some of us are brave
I have a few writing rules.
I do not write when I am angry and I do not write about HBCUs.
The former may go without saying the but the latter really flummoxes people. I am a graduate of an HBCU. I’m a third generation HBCU graduate. I study higher education. I study race and inequality. And I do not talk about HBCUs.
There became a point when the scope of my readership meant that what I write is often read through me. Intellectually, I go for the truth as close as I can approximate it and ethically, rigorously argue it. I fear that those two things may be in conflict. And I care too much to let that happen. So, I do not talk about HBCUs.
Except today I am talking at an HBCU. It is my HBCU. I am delivering the annual Mason-Sekora lecture. I am an oddball choice. I don’t really “do” anything of note. I’m not much accomplished if we’re still measuring that by having a job (I ain’t got no job, Craig). But, here I am. And I am happy to be here. There’s something about a moment in your life when you come full circle, only with new eyes and a greater capacity for appreciation.
Here is the text on which my address will be based. I do not read so it may deviate in person, as well it should. But, herein is the only thing I am, so far in this life, willing to say on the record about historically black colleges and universities.
I am truly honored to be delivering this year’s Mason-Sekora lecture. I am honored and surprised. If you knew how much money I owed in parking fines when I slipped out of here with a degree in political science and english, you would be just as surprised. But, dear ol’ NCC has seen fit to invite me home to the rolling hills and verdant green. And to quote Ms. Sophia, I am home.
It is an auspicious time for me to be here when the whole world seems to be debating our very existence. So I want to come out clearly, at the start, that I’ve got a dog in this fight: I live, work, and embody the HBCU mission. There isn’t a skill I use in the course of my writing or research that isn’t germane to my matriculation. The formal logic I learned here still orders my style of argumentation; the literature I was steeped in burrows into my academic writing; and the challenges I witnessed as a student here shapes how I live my commitment to education as a human right. When you see my career — to the extent that it is whatever it is — you are looking at a walking, talking, writing, hellraising historically black college mission in action. Do not ever let the smooth taste fool you.
When Dr. Wymer extended this invitation it was with a bit of hesitation about how I would pull it off. Or, rather, there was some concern about what, precisely, I might pull off. That is because I am a sociologist but my training here was in political science and english. I am a doctoral candidate without a real job, really. I conduct research on for-profit colleges like the University of Phoenix and Everest and ITT. They are not you. I write and am sometimes published in the NY Times and Mother Jones and I give interviews at NPR and with Dan Rather on occasion. But, I am no one of real consequence. I recently sold a book about the tens of dozens of students, teachers, administrators and politicians that work and learn in expensive for-profit schools. But, my little book isn’t going to put me in the league with the greats you read here: Langston, Hurston, Morrison and DuBois.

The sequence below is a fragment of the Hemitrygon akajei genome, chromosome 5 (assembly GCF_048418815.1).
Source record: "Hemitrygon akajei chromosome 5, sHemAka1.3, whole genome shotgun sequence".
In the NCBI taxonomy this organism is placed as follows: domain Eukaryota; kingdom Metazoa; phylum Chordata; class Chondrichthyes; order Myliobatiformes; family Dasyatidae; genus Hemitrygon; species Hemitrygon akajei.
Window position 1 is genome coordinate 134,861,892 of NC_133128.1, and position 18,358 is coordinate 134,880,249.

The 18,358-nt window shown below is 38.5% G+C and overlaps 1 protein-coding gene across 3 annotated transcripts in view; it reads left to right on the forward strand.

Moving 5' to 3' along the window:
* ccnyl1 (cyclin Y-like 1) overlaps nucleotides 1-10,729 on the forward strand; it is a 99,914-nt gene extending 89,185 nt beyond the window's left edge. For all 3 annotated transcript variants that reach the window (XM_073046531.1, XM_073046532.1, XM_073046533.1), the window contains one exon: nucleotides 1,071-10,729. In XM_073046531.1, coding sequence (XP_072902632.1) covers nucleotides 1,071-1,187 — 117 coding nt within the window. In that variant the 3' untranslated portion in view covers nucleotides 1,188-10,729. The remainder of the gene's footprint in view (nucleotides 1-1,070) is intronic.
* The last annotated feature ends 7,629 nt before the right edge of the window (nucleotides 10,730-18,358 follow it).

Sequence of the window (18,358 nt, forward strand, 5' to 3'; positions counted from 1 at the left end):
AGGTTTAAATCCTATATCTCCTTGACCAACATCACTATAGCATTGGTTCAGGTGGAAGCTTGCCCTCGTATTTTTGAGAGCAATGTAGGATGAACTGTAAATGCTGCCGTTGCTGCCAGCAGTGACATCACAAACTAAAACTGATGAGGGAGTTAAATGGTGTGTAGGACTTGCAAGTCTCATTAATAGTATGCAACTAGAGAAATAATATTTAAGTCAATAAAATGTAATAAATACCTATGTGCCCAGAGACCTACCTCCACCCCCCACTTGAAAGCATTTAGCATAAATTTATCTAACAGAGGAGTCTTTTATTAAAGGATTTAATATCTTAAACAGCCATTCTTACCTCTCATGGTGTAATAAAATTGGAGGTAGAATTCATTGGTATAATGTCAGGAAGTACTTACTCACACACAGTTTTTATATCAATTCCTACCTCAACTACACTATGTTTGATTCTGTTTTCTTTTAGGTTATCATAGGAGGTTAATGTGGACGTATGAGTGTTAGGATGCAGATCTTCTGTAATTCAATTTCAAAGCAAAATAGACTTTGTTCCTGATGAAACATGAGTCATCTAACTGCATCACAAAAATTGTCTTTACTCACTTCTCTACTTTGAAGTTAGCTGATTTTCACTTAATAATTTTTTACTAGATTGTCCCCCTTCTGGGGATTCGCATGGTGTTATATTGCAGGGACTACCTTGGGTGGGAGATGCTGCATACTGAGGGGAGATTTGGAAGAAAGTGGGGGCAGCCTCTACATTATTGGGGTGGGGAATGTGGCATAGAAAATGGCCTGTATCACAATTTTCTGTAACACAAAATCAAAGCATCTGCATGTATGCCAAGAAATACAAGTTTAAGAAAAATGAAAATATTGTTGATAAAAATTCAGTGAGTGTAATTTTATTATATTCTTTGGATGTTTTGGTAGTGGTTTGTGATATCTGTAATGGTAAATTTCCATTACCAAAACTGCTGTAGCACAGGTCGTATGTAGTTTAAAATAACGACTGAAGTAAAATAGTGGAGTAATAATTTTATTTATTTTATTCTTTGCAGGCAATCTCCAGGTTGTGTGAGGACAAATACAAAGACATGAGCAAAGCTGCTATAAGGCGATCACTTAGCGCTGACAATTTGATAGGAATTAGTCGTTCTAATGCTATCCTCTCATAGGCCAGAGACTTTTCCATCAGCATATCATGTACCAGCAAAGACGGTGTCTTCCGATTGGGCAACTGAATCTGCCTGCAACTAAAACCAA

In short, I am a work in progress doing work that doesn’t appear to have much in common with you, this place, or even with each other. Maybe it’s an HBCU thing, but for me it is clear what holds my hodgepodge of scholarship, writing, and publishing together. In every endeavor I am after what is and what isn’t. That is, in education, politics, culture and life I want to see what I am not supposed to see.
I learned how to do that here. Everything about our education at NCCU was about finding ourselves in texts, histories, stories, futures where we were not written and were not expected to be. It is really what HBCUs were founded to do, what they have done better than any other system of higher learning in the history of the United States (and with a fraction of the financial support and recognition, I might add). There are fancier universities. Trust me, I know them well. My expertise is in higher education and inequality. To understand either you have to understand places like Harvard, Princeton and Yale. And so I know their history. I know that almost all of the U.S Presidents have been produced by a handful of colleges. I know those hallowed halls of learning have endowments measured in billions and a historical debt to the labor of enslaved peoples. I know these places. I even speak at them sometime.
To be clear, training elite sons and daughters to read for histories of privileged people, places, and knowledge — or what they can clearly see in their lives and their campuses — is a special kind of prestigious educational feat. But it is a different, more noble business to educate native sons and daughters that still fight to safely walk public streets with hooded sweatshirts or vote without suspicion. To teach them to read for what has been written in official knowledge with invisible ink, all while trying to make a dollar out of fifteen cents — well, that is nigh on miraculous.
The humanities and social sciences at hbcus have historically paid the higher education version of a black tax. They were charged with acquiring the formal knowledge of the ruling classes while simultaneously producing the knowledge of their own lives, histories, and ways of knowing. Indeed, DuBois’ famous invocation of the double-consciousness — the ever-present two-ness — of being black while being American is the institutional imperative of hbcus. They were called to be better and best; to achieve while overcoming. To pull off this remarkable feat, every facet of education at hbcus has to do double-duty. Sociologists talk about the formal curriculum — what we say we’re teaching — and the hidden curriculum — the transmission of what is “normal” through what we teach, how we teach and what we do not teach.